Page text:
Published Nov 28, 2011For the last several years, the big winners (for critics looking at soul, funk and world albums), have found a sweet spot that works well in a variety of DJ sets. With WhoKill, Merrill Garbus (aka tUnE-yArDs) constructed a meeting place between dub, Afrobeat, punk, funk, hip-hop and folk. Will it work after Charles Bradley? The stomping backbeat of "Es-so" might do the trick. Next to Toro Y Moi? "Killa"'s smooth but cacophonous electro-rap and hooky bass line will do well. How about the Weeknd? Admittedly that's a bit tougher, but the laconic dubby harmonies of "Powa" could fly.
Like Frank Ocean, Raphael Saddiq and the Weeknd, Garbus distilled her eclectic tastes into powerful, individual rhythms elevated by a magnetic front person with an ear for melody. These qualities translated to the stage; her incendiary live shows may have placed her in even higher regard. Garbus's use of electronics was the most striking aspect of her sound; her combination of earthiness with DIY digitalia stood apart from every other record on this list.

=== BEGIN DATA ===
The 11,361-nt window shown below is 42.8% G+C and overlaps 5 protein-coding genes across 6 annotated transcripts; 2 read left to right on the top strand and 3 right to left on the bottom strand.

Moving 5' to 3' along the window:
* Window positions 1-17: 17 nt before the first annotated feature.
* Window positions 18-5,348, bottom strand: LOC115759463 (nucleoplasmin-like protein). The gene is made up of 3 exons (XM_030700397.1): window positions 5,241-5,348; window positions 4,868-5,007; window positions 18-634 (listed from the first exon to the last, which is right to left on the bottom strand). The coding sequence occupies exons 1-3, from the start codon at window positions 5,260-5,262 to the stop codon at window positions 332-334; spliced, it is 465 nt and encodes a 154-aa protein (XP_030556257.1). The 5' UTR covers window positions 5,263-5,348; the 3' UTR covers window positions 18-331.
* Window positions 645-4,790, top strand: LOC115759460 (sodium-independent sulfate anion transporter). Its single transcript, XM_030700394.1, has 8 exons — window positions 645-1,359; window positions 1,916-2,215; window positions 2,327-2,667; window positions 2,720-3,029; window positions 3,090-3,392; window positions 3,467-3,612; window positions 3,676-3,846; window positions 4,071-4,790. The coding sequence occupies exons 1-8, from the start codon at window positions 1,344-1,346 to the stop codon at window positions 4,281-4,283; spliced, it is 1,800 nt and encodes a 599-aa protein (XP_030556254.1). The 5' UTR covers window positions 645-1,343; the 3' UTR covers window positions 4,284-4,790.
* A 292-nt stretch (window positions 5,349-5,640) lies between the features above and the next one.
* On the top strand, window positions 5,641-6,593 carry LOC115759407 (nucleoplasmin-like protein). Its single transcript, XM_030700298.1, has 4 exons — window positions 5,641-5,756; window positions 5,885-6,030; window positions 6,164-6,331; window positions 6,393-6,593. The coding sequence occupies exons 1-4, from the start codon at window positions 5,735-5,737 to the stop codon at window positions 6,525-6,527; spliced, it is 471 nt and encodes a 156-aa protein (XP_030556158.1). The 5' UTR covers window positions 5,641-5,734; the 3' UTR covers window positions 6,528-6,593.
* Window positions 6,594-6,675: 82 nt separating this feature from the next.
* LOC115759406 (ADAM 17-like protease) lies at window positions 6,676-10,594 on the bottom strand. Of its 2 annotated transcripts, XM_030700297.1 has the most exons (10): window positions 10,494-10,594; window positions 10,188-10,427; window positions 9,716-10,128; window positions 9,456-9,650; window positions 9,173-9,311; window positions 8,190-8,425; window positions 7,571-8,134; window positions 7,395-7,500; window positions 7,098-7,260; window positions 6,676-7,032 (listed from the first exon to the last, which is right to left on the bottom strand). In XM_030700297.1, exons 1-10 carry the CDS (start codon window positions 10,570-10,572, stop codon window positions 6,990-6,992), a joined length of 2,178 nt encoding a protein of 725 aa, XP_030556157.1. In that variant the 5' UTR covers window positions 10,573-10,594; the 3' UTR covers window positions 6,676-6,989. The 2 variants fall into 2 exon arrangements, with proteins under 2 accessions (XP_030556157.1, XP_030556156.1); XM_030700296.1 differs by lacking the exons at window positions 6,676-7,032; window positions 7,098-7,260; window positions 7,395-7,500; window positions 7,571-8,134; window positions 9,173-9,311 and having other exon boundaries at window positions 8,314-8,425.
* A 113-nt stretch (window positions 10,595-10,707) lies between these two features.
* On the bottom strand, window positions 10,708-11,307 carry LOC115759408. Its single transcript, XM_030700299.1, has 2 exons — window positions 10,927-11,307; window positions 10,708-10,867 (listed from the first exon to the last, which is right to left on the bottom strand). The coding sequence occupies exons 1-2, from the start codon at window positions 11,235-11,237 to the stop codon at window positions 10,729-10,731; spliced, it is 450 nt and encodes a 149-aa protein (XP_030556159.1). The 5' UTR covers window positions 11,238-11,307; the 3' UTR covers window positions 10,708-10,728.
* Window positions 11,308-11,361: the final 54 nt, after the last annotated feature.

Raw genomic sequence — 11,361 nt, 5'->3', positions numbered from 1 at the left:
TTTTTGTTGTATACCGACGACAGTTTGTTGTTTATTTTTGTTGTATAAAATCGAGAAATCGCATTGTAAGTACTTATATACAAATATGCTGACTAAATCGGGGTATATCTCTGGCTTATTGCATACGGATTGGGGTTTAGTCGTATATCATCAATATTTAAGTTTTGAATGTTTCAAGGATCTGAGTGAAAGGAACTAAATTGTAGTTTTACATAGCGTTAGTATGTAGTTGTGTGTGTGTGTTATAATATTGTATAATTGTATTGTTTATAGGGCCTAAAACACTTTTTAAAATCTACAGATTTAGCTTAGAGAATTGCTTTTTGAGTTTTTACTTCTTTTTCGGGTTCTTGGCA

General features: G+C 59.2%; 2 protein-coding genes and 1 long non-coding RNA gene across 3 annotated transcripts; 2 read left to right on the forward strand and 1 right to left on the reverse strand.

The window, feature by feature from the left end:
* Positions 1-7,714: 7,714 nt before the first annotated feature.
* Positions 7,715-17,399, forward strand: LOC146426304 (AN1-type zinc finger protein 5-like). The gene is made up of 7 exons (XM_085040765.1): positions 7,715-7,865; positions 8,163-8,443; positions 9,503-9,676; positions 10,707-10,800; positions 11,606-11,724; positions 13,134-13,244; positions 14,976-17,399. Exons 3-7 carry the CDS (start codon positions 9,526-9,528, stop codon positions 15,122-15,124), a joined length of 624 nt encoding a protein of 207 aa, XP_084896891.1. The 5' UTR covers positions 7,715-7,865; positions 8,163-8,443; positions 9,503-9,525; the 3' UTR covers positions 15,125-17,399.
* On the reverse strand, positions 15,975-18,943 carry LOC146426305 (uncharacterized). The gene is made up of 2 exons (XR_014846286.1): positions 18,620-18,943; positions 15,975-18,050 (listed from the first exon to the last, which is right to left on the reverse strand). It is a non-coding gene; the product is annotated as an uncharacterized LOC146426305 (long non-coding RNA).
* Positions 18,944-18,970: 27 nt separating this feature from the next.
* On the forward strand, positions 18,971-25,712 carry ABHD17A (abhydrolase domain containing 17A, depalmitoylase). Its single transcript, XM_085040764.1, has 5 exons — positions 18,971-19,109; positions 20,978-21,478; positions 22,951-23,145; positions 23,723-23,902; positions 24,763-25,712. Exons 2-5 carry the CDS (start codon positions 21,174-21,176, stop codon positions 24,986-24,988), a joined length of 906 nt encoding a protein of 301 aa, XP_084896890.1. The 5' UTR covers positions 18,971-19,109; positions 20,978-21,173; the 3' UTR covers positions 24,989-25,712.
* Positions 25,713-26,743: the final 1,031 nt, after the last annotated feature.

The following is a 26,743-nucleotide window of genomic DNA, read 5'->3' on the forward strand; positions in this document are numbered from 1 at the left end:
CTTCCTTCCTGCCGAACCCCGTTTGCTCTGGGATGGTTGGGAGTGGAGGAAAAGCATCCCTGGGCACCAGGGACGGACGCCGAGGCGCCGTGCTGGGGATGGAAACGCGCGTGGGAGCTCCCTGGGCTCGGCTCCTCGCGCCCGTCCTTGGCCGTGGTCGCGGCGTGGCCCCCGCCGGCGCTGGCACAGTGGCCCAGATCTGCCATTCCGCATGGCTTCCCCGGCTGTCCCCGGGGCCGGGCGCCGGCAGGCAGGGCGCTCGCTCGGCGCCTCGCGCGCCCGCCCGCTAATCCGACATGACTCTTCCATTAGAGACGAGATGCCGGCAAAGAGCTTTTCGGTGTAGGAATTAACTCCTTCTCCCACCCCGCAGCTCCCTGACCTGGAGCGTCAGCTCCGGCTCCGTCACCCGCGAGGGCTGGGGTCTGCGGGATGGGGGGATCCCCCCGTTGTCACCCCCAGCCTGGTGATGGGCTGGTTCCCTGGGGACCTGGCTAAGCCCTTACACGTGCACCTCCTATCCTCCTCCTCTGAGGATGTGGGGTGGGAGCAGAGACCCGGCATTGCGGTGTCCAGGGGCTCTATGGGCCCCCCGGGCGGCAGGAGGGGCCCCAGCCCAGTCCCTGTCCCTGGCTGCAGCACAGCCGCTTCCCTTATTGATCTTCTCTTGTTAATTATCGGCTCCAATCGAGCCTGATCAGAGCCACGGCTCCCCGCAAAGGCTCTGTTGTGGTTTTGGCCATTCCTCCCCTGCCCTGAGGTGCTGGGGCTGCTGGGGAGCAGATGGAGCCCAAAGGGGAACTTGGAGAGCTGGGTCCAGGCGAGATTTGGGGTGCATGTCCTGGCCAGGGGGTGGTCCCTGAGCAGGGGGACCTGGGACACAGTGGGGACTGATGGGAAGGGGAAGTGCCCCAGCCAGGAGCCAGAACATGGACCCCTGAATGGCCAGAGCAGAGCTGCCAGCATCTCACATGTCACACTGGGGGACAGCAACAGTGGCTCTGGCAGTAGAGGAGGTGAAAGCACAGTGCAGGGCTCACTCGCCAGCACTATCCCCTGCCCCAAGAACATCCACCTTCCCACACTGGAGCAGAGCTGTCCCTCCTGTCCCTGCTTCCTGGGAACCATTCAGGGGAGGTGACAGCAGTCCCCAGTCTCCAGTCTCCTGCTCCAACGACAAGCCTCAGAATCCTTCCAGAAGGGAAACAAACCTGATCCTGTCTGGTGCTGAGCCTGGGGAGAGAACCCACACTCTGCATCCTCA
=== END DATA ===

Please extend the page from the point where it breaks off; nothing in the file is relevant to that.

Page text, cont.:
Not surprisingly, these diverse expressions came from different sources, but even so 2011 raised some eyebrows. Who at the dawn of the year would have predicted an ethereal label like 4AD getting some major groove love? Not only is it tUnE-yArDs' label, but the source of the Cocteau Twins samples in the Weeknd's work. With three mixtapes, five (!) major label albums in the top 15 (in an era where there are now three major labels) and an odd assortment of indie labels (Carpark, Daptone, Knitting Factory) the business end is as diverse as the music. However, diversity is clearly a trend: tUnE-yArDs also plays well with last year's #1, Janelle Monae's The Archandroid (another major label release). The stylistic and commercial traits that may have once defined contemporary Afro-diasporic music seem blurrier, broader and more exciting than ever.